Secretary of State John Kerry on Sunday defended the nuclear deal he recently negotiated with Iran, refuting criticism it failed to include the promised “anywhere, anytime” facilities inspections.

“There is no such standard within arms control inspections,” Kerry told “Fox News Sunday.” “We never had a discussion about 'anywhere, anytime' managed access.”

He and Energy Secretary Ernest Moniz argued that International Atomic Energy Agency inspections within 24 days of a request will be sufficient to detect nuclear activity.

“It’s virtually impossible to clean up that place,” Moniz told Fox News. “You can paint the floors. You can do what you want. We feel very confident that one would find the evidence of nuclear activity.”

Kerry also defended against criticism that he failed in negotiations to secure the return of three American citizens being held in Iran, particularly after Tehran got a last-minute request that an arms embargo be lifted.

“Every single meeting, everywhere in the world that ever took place with the Iranians, we have raised the issue of the American citizens,” Kerry said. “And we are working on the issue of the American citizens even now.”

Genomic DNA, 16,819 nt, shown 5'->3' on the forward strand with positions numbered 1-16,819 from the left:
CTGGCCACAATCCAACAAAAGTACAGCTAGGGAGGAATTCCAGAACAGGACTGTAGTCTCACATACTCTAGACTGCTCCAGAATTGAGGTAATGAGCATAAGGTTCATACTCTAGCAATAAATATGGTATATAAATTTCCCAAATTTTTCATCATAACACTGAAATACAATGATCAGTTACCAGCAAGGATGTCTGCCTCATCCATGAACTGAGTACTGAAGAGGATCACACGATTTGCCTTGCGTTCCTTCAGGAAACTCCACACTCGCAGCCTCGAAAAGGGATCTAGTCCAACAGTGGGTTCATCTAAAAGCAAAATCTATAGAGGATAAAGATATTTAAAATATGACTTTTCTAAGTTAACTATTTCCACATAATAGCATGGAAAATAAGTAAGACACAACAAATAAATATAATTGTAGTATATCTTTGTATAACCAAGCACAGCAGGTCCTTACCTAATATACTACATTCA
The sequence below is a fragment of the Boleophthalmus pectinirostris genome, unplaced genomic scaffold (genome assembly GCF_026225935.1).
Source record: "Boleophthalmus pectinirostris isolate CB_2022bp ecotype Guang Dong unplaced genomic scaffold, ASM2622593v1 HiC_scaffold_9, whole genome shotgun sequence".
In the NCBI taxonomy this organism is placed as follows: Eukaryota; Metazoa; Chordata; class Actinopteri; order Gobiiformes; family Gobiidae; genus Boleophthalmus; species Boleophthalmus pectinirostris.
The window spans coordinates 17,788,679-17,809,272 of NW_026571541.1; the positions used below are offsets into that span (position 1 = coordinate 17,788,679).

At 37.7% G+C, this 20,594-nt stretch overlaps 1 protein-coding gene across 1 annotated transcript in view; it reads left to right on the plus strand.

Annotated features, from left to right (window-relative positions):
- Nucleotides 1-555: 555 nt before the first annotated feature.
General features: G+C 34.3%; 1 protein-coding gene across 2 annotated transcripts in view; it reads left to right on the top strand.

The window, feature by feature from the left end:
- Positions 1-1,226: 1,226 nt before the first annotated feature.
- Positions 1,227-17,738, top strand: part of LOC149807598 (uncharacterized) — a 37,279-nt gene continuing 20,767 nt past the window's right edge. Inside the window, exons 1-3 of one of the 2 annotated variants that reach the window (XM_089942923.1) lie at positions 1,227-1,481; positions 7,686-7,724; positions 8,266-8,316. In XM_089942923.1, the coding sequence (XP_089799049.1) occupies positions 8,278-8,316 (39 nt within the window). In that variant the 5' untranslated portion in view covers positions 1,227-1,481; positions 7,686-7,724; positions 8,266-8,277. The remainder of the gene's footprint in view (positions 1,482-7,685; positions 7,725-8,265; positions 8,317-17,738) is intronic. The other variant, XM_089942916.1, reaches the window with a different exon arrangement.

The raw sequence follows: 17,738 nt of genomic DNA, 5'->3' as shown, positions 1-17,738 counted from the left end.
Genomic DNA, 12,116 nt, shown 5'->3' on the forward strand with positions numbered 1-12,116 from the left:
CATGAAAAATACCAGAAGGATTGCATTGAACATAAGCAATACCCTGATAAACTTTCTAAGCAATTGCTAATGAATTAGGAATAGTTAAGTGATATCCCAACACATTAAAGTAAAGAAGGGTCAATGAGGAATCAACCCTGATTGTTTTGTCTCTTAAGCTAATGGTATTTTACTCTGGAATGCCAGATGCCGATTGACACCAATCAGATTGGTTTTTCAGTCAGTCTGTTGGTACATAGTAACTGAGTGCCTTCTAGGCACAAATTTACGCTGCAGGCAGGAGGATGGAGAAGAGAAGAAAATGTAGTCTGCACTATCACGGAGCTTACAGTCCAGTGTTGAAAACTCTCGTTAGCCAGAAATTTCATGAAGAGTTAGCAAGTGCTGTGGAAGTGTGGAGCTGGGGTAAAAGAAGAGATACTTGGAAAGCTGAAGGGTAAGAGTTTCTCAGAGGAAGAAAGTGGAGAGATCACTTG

Kerry said last week in announcing the deal that he addressed the plight of former Marine Amir Hekmati, Washington Post Iran bureau chief Jason Rezaian, Christian pastor Saeed Abedini and ex-FBI agent Robert Levinson.  

Jay Sekulow, chief counsel of the American Center for Law and Justice, told Fox News last week that not making the prisoners’ freedom part of the deal was “unconscionable.”

Kerry said he and Moniz will go to Capitol Hill this week to try to get members to accept the deal, as Vice President Biden did last week.

“Hopefully, we'll be able to persuade enough people,’ Kerry said. “I hope there are enough minds still open, ready to consider this on its merits, that could be persuaded. And we're going to work very hard.”